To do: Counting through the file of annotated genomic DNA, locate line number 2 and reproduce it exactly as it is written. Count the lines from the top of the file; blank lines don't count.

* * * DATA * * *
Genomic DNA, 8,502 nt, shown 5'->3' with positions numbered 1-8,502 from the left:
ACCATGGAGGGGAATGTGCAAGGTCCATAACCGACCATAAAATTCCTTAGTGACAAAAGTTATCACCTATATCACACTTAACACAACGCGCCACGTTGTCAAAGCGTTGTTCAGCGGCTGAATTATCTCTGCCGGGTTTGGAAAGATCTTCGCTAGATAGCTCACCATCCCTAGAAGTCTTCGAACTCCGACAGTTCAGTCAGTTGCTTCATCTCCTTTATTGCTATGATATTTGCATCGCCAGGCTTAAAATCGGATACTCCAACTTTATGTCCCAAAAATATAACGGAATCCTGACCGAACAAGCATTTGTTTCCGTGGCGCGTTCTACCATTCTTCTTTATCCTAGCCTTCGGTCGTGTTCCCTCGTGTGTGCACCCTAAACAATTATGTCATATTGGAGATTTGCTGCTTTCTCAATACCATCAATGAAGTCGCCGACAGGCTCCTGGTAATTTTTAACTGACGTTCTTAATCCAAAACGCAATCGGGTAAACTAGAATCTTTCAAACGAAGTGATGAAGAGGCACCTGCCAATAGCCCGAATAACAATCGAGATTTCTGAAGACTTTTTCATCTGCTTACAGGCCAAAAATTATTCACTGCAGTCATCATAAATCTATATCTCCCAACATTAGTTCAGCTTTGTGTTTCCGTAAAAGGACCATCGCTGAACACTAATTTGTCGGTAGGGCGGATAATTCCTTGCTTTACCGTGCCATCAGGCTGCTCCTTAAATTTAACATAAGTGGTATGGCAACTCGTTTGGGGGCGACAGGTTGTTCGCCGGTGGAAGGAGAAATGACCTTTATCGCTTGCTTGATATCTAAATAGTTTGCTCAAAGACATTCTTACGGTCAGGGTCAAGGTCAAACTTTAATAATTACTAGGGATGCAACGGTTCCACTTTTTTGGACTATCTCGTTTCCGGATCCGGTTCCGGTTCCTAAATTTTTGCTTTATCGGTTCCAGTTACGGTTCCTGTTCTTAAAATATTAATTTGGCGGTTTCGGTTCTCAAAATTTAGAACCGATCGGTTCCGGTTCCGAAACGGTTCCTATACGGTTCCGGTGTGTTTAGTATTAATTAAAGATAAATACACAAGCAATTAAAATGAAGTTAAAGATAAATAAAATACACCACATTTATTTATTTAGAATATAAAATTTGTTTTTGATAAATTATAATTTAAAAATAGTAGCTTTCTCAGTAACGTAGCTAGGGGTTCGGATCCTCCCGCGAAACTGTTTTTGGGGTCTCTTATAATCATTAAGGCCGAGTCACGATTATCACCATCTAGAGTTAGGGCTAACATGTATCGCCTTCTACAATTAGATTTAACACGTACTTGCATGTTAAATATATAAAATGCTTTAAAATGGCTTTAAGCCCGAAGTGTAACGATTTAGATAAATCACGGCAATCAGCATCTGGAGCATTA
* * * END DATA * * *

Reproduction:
ACCATGGAGGGGAATGTGCAAGGTCCATAACCGACCATAAAATTCCTTAGTGACAAAAGTTATCACCTATATCACACTTAACACAACGCGCCACGTTGTCAAAGCGTTGTTCAGCGGCTGAATTATCTCTGCCGGGTTTGGAAAGATCTTCGCTAGATAGCTCACCATCCCTAGAAGTCTTCGAACTCCGACAGTTCAGTCAGTTGCTTCATCTCCTTTATTGCTATGATATTTGCATCGCCAGGCTTAAAATCGGATACTCCAACTTTATGTCCCAAAAATATAACGGAATCCTGACCGAACAAGCATTTGTTTCCGTGGCGCGTTCTACCATTCTTCTTTATCCTAGCCTTCGGTCGTGTTCCCTCGTGTGTGCACCCTAAACAATTATGTCATATTGGAGATTTGCTGCTTTCTCAATACCATCAATGAAGTCGCCGACAGGCTCCTGGTAATTTTTAACTGACGTTCTTAATCCAAAACGCAATCGGGTAAACTAGAATCTTTCAAACGAAGTGATGAAGAGGCACCTGCCAATAGCCCGAATAACAATCGAGATTTCTGAAGACTTTTTCATCTGCTTACAGGCCAAAAATTATTCACTGCAGTCATCATAAATCTATATCTCCCAACATTAGTTCAGCTTTGTGTTTCCGTAAAAGGACCATCGCTGAACACTAATTTGTCGGTAGGGCGGATAATTCCTTGCTTTACCGTGCCATCAGGCTGCTCCTTAAATTTAACATAAGTGGTATGGCAACTCGTTTGGGGGCGACAGGTTGTTCGCCGGTGGAAGGAGAAATGACCTTTATCGCTTGCTTGATATCTAAATAGTTTGCTCAAAGACATTCTTACGGTCAGGGTCAAGGTCAAACTTTAATAATTACTAGGGATGCAACGGTTCCACTTTTTTGGACTATCTCGTTTCCGGATCCGGTTCCGGTTCCTAAATTTTTGCTTTATCGGTTCCAGTTACGGTTCCTGTTCTTAAAATATTAATTTGGCGGTTTCGGTTCTCAAAATTTAGAACCGATCGGTTCCGGTTCCGAAACGGTTCCTATACGGTTCCGGTGTGTTTAGTATTAATTAAAGATAAATACACAAGCAATTAAAATGAAGTTAAAGATAAATAAAATACACCACATTTATTTATTTAGAATATAAAATTTGTTTTTGATAAATTATAATTTAAAAATAGTAGCTTTCTCAGTAACGTAGCTAGGGGTTCGGATCCTCCCGCGAAACTGTTTTTGGGGTCTCTTATAATCATTAAGGCCGAGTCACGATTATCACCATCTAGAGTTAGGGCTAACATGTATCGCCTTCTACAATTAGATTTAACACGTACTTGCATGTTAAATATATAAAATGCTTTAAAATGGCTTTAAGCCCGAAGTGTAACGATTTAGATAAATCACGGCAATCAGCATCTGGAGCATTA